Within a year, I had read so many fantasy novels that I began to think of my own stories.  My father owned a little grocery store in Monroe, Oregon, where I worked as a meat cutter in the afternoons and on the weekends.  One day, I began telling one of my stories to Paul Toups, a fellow worker, and after a couple of days he said, “You should take all of this shit and put it in a book!” And an idea was born.  I thought, Yeah, that’s probably how Tolkien started, and C.S. Lewis, and Charles Dickens, and all of the rest.  They just started writing. . . .

And so the next day I read through the newspapers and found that the price of a typewriter was more than I could afford.  But I discovered a used typewriter shop in Corvallis, scraped some money together, and went out and bought a used electric typewriter, then began to write my first story.

I worked on it in secret, as so many writers often do.  I typed late at night in my bedroom, and I hid the manuscript pages under my mattress so that no one—not even my parents—would know what I was up to.  The typewriter of course would be a dead giveaway if it were left out, so I hid it in a box, under some clothes, and kept it in my closet.

It didn’t take long for my parents to find out what I was up to, though.  I came into my room one day and my mother was changing the sheets to my bed.  She reached underneath the mattress to tuck in the sheet, and to my utter horror she felt the manuscript.  A frown washed over her face, and she grabbed my manuscript, and said, “Aha, what is this!” Then she triumphantly pulled out the first six chapters of my novel.

I’m sure that she thought it was a porn magazine, but then she looked at it in bafflement and said, “What is this?”  So my secret came out.  I was a closet author, working on a novel.

I didn’t let her see it, of course.  It wasn’t finished.  In fact, it never would get finished.  Because when I got to chapter ten, I decided that it was too much like Tolkien’s work—with were-bears and orcs in it—and I wanted to do something more original.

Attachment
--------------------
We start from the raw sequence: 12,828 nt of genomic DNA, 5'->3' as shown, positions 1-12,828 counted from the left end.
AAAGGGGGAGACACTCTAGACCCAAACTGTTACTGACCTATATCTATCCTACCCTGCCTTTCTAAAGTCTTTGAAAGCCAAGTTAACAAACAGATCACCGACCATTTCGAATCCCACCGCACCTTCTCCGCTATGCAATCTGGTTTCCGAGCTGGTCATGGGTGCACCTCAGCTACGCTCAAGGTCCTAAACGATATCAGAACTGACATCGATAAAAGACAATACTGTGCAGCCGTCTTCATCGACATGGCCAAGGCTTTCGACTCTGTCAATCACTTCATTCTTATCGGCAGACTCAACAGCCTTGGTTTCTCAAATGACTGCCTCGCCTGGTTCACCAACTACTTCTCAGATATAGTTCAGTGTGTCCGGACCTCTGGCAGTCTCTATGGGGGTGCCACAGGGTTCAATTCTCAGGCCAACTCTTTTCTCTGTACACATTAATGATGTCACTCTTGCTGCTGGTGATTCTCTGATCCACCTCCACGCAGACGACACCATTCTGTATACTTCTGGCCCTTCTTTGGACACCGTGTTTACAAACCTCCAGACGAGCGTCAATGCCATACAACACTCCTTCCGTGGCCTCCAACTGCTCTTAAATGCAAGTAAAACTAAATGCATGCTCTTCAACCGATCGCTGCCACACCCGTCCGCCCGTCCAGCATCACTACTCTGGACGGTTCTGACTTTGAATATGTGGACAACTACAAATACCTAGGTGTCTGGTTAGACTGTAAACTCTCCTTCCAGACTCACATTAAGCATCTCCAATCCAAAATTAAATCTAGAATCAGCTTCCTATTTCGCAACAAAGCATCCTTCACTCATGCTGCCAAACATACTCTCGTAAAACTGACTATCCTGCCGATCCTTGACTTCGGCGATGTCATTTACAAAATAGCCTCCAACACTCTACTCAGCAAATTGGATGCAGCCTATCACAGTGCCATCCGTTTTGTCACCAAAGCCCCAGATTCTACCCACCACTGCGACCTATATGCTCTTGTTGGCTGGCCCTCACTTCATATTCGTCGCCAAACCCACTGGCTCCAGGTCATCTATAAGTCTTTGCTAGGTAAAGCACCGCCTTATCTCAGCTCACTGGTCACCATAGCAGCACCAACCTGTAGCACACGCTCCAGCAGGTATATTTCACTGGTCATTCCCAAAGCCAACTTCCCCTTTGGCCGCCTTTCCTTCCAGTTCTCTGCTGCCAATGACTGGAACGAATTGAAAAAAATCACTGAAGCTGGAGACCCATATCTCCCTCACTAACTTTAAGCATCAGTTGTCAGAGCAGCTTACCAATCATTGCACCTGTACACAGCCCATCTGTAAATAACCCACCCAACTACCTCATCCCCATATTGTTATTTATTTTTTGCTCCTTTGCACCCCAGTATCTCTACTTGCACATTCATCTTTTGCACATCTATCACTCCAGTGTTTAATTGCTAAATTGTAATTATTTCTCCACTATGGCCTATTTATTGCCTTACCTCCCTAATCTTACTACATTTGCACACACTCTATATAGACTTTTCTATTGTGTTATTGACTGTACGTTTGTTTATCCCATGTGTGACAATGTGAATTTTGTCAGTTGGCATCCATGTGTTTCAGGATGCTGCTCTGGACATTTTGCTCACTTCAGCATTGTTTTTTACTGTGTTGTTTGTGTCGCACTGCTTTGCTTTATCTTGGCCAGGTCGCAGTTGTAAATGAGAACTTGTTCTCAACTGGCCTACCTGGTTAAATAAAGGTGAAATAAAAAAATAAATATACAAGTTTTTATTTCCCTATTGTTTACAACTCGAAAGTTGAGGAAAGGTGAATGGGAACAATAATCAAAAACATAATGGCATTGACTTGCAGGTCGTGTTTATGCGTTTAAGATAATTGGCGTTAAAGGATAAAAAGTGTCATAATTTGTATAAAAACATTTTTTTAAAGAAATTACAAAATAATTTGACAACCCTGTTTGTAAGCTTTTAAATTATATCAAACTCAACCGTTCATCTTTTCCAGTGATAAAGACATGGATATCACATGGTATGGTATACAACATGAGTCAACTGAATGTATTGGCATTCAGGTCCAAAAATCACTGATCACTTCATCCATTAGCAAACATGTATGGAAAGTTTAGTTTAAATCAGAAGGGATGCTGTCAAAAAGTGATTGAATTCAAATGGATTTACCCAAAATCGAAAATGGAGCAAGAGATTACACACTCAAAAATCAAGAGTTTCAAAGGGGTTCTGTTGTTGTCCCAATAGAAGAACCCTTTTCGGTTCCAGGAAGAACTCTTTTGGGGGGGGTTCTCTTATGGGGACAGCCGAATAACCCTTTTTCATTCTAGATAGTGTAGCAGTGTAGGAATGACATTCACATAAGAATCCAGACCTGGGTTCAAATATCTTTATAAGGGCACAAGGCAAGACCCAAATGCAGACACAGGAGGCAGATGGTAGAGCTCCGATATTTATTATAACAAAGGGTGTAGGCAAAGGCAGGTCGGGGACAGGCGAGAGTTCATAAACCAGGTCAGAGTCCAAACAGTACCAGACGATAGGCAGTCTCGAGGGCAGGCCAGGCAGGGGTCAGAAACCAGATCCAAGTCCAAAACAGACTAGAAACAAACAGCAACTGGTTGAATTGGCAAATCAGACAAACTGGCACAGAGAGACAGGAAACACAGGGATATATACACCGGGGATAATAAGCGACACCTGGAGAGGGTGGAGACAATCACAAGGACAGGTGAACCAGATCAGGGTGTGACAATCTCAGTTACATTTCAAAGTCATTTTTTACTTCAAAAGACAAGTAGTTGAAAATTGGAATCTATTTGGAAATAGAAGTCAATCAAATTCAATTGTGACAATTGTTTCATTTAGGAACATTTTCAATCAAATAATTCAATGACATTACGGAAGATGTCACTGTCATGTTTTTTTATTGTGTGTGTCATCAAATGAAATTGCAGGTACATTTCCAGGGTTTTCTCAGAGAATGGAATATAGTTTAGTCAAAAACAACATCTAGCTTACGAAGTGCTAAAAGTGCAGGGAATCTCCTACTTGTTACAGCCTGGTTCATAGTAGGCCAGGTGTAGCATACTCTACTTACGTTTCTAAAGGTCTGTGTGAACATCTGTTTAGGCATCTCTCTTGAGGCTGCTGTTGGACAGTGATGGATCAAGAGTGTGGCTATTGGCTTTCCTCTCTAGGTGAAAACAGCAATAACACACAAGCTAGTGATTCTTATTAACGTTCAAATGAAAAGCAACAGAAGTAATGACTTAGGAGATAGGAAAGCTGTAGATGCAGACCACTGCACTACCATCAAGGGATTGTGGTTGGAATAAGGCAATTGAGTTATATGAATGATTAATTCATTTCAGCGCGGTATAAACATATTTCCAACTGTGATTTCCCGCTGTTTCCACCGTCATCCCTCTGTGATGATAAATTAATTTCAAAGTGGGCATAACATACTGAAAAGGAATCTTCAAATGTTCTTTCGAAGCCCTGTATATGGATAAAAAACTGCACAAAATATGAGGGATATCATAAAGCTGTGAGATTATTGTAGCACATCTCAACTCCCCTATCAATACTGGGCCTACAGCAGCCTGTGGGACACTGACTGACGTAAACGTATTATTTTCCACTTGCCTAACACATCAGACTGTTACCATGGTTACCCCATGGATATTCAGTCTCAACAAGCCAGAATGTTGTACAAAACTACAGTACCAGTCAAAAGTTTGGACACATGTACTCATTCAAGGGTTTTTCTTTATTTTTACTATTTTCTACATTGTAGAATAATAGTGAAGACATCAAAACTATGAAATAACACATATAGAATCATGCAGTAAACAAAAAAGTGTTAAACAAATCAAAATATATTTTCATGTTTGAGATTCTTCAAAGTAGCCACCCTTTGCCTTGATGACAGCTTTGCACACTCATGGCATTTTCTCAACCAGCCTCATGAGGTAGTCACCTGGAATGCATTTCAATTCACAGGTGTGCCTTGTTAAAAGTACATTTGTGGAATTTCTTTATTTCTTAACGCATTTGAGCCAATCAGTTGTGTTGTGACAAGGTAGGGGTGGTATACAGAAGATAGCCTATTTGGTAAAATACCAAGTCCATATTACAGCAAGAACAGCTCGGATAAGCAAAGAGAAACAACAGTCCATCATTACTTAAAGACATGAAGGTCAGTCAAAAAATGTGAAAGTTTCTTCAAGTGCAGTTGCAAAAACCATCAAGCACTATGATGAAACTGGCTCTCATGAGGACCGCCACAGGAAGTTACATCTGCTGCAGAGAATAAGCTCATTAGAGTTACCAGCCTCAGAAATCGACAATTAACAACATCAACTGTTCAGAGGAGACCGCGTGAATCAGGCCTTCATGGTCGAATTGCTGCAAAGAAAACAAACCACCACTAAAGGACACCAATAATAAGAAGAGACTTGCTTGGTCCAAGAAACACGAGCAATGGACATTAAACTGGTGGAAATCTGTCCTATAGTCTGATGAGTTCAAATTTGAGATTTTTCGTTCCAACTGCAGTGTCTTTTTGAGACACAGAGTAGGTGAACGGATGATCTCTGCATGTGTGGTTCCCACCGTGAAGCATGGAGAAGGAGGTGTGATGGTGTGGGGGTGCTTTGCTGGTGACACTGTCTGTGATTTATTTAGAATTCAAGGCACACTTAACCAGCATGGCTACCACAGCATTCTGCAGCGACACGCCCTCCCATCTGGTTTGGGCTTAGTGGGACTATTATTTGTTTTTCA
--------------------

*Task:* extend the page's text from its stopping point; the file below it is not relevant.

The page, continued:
So I started a second novel, called A Wizard in Half-light, about a young man who goes to a high school for magicians.  I worked hard on it for a couple of months and got to the climactic scene where my young wizard uses his vast magical powers to destroy his high school, and discovered that I had written myself into a hole.  There was no way that he could redeem himself after that, even if he did destroy the undead wizard who had bedevilled his world for centuries.

At that point, I realized something: If I was going to be a writer, I had to do more than just play around with it. I needed to actively study stories and learn how to write.

Until then, I had been reading widely, but I hadn’t been studying other novels, or studying craft.  I looked around for resources to try to learn how to write.  I ordered some writing magazines, and then I went to the local college, where I purchased used copies of several books on writing.  I took them home and read each one, looking for the secret to great writing, but didn’t find it.

So I read each one again, and again, and again.

I learned a lot of little things, hints of how to write better, but there was no “great secret.”  Instead, there were just lots of little clues.

But there was a change in me, in the way that I approached writing.  I began to wonder about writing, about how to go about constructing great stories.  I began to think about what I was reading, to tear each story apart.  I began reading much more widely, and approaching the art more methodically.